Universal's newest release, "The Five-Year Engagement," and could only
think of two: "Observe and Report" and "The Passion Of the Christ."
Films I found much funnier include, "The Love Guru," "Duece Bigalow: American Gigalo," "All About Steve" and "Platoon." That does not surprise, however, since this picture was directed by Nicholas Stoller (who has helmed two of the worst "comedies" of all-time, "Get Him To the Greek" and "Forgetting Sarah Marshall").
With a cast that features Jason Segel ("The Muppets," "Forgetting Sarah Marshall," "How I Met Your Mother" TV series, who also co-wrote with Stoller), Emily Blunt ("Salmon Fishing In the Yemen," "The Devil Wears Prada"), Chris Pratt ("Moneyball," "Parks and Recreation" TV series), Alison Brie ("Scream 4," "Mad Men" TV series) and David Paymer ("Quiz Show," an Academy Award nominee for "Mr. Saturday Night"), there is - sadly - not one funny moment or humorous situation.
And, at two-plus hours, this monstrosity drags like a bloated beached grey whale, with no pacing, direction or intriguing plot line to hold any interest whatsoever.
The story has sous chef, Tom Solomon (Segel), meeting Violet Barnes (Blunt) at a "super hero" costume party in San Francisco. He's a pink bunny and she's Princess Diana (for SOME reason). A year later, he proposes, but a series of contrived events take place to postpone the nuptials.
She then gets a job in the psychology department at the University of Michigan, so he gives up his job to travel to Ann Arbor with her. While there, she meets another group of depressing, humor-impaired colleagues, including Kevin Hart ("Fool's Gold" - notice the pattern here of these actors appearing in terrible comedies?), Mindy Kaling ("The Office" TV series) and Randall Park ("Larry Crowne").
Meanwhile, he struggles to find work, finally getting a job making sandwiches at a greasy spoon diner. As she rises in the eyes of her professor, the irritating Brit Winton Childs (Rhys Ifans, "Nanny McPhee Returns" *sigh*), Tom turns into Grizzly Adams, growing a ridiculous beard, making his own mead and killing his own food.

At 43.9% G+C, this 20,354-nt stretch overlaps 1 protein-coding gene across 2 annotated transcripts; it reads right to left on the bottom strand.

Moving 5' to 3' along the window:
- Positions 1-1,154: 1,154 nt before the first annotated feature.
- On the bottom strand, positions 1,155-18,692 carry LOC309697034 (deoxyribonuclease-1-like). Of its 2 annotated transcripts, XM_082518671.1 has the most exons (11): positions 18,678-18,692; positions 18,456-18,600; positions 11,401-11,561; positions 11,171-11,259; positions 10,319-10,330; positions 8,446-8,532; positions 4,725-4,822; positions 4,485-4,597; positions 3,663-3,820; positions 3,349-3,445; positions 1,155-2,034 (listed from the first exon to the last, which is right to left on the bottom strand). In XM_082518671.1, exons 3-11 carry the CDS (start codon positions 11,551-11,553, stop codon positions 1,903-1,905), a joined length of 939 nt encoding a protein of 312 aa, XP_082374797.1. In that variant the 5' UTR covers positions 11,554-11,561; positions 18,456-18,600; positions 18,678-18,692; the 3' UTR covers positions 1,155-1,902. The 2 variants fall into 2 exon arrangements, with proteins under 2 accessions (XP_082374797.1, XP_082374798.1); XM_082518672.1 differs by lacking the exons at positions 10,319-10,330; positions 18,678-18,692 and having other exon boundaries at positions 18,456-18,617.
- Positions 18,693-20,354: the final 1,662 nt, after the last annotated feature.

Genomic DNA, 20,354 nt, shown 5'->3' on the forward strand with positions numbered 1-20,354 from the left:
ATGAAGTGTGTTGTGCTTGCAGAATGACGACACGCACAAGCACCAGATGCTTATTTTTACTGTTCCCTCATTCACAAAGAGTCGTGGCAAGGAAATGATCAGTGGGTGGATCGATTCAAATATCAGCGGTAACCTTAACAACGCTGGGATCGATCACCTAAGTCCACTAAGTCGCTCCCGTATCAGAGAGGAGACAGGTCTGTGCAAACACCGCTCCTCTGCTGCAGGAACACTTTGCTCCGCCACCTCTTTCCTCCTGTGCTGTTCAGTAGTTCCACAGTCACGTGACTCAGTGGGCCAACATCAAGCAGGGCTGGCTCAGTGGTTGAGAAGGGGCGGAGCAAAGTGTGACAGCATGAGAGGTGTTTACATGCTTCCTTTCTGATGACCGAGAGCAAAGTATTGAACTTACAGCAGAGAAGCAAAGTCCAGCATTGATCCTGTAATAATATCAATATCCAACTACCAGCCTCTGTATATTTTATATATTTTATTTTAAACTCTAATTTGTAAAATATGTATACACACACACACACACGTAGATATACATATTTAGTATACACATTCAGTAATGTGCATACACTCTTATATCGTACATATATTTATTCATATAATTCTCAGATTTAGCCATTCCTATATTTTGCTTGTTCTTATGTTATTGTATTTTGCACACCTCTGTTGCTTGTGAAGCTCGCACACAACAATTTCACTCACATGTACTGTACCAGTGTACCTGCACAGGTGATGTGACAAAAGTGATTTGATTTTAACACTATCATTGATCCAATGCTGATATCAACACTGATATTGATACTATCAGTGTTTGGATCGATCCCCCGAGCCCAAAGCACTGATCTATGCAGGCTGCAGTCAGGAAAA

The film then lurches from "cerebreal" comedy to a romantic drama as the two fall out, have short flings with other people (Tom is smeared with potato salad and nearly raped by a co-worker) and separate.
Then just as quickly, the movies introduces some wild slapstick in which Violet gets shot with an arrow and slammed with a car door; while Tom wanders out on a freezing night, suffers frostbite and loses a toe (this is supposed to be laugh-inducing?!). Other "hilarious" moments in this enterprise are supposed to be the funerals of various grandparents who died waiting for this marriage to take place. Pardon my belly laughs.
While Violet moves in with Winton, Tom begins dating a younger woman who seems to be insatiable in bed. In fact, the soft-core porn scenes here are so monotonous (showing intercourse from ever possible angle while she screams, "Faster Tom, faster!") that the sex becomes unbelievably annoying and makes one wish for the passion and lucidity of a 1970s porno flick.
What will happen to the star-crossed lovers? If you're like me, you will not care one bit, since all they seem to do is bicker and have absolutely no chemistry, anyway. There also is not one likable or even redeeming character here.
Even Tom's best friend, Alex (Pratt), and Violet's sister, Suzi (Brie), who hook up after she is impregnated on a one-night stand, are so shallow and badly-written as to induce a malaise of immense proportion.
And Segel, who helped bring the Muppets back to the big screen (an effort I have praised), is the worst culprit of all, as his Tom is basically one of the biggest jerks in recent comedy history, yet despite his aggressive repulsiveness, Violet cries (several times during the proceedings), "I love you, so much, I love you so much."
Love is an emotion few will feel about "The Five-Year Engagement," which is about the length of time one will believe they have actually spent watching this claptrap.